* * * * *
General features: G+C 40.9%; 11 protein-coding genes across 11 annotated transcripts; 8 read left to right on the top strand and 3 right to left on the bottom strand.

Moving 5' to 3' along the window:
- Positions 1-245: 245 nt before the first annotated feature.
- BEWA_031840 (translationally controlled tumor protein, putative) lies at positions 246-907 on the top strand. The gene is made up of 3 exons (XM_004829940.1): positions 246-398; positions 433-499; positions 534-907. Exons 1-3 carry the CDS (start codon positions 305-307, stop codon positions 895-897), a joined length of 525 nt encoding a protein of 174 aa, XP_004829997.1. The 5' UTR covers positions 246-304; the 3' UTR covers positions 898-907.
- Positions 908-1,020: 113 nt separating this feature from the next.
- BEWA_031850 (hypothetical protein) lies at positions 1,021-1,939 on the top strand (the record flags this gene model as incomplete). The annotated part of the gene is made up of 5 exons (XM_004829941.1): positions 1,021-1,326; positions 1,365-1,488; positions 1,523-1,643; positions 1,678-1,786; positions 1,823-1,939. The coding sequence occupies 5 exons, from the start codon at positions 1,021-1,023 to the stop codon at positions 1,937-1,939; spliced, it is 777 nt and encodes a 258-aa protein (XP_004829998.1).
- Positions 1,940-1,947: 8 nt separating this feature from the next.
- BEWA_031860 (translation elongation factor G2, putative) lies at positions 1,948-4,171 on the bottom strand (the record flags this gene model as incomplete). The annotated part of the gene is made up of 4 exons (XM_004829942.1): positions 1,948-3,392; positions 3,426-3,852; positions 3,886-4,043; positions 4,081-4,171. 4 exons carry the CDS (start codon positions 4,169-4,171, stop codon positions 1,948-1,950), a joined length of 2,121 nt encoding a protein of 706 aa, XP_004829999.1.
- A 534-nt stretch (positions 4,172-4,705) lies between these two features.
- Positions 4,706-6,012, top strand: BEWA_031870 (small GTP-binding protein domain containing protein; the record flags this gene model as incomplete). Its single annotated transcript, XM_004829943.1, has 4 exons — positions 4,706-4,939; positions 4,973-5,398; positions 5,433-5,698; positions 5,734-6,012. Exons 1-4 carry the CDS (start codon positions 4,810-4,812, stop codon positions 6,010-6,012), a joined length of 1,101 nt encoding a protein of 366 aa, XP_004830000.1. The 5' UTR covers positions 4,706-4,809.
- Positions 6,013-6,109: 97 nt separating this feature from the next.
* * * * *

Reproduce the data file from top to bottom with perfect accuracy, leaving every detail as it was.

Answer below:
General features: G+C 40.9%; 11 protein-coding genes across 11 annotated transcripts; 8 read left to right on the top strand and 3 right to left on the bottom strand.

Moving 5' to 3' along the window:
- Positions 1-245: 245 nt before the first annotated feature.
- BEWA_031840 (translationally controlled tumor protein, putative) lies at positions 246-907 on the top strand. The gene is made up of 3 exons (XM_004829940.1): positions 246-398; positions 433-499; positions 534-907. Exons 1-3 carry the CDS (start codon positions 305-307, stop codon positions 895-897), a joined length of 525 nt encoding a protein of 174 aa, XP_004829997.1. The 5' UTR covers positions 246-304; the 3' UTR covers positions 898-907.
- Positions 908-1,020: 113 nt separating this feature from the next.
- BEWA_031850 (hypothetical protein) lies at positions 1,021-1,939 on the top strand (the record flags this gene model as incomplete). The annotated part of the gene is made up of 5 exons (XM_004829941.1): positions 1,021-1,326; positions 1,365-1,488; positions 1,523-1,643; positions 1,678-1,786; positions 1,823-1,939. The coding sequence occupies 5 exons, from the start codon at positions 1,021-1,023 to the stop codon at positions 1,937-1,939; spliced, it is 777 nt and encodes a 258-aa protein (XP_004829998.1).
- Positions 1,940-1,947: 8 nt separating this feature from the next.
- BEWA_031860 (translation elongation factor G2, putative) lies at positions 1,948-4,171 on the bottom strand (the record flags this gene model as incomplete). The annotated part of the gene is made up of 4 exons (XM_004829942.1): positions 1,948-3,392; positions 3,426-3,852; positions 3,886-4,043; positions 4,081-4,171. 4 exons carry the CDS (start codon positions 4,169-4,171, stop codon positions 1,948-1,950), a joined length of 2,121 nt encoding a protein of 706 aa, XP_004829999.1.
- A 534-nt stretch (positions 4,172-4,705) lies between these two features.
- Positions 4,706-6,012, top strand: BEWA_031870 (small GTP-binding protein domain containing protein; the record flags this gene model as incomplete). Its single annotated transcript, XM_004829943.1, has 4 exons — positions 4,706-4,939; positions 4,973-5,398; positions 5,433-5,698; positions 5,734-6,012. Exons 1-4 carry the CDS (start codon positions 4,810-4,812, stop codon positions 6,010-6,012), a joined length of 1,101 nt encoding a protein of 366 aa, XP_004830000.1. The 5' UTR covers positions 4,706-4,809.
- Positions 6,013-6,109: 97 nt separating this feature from the next.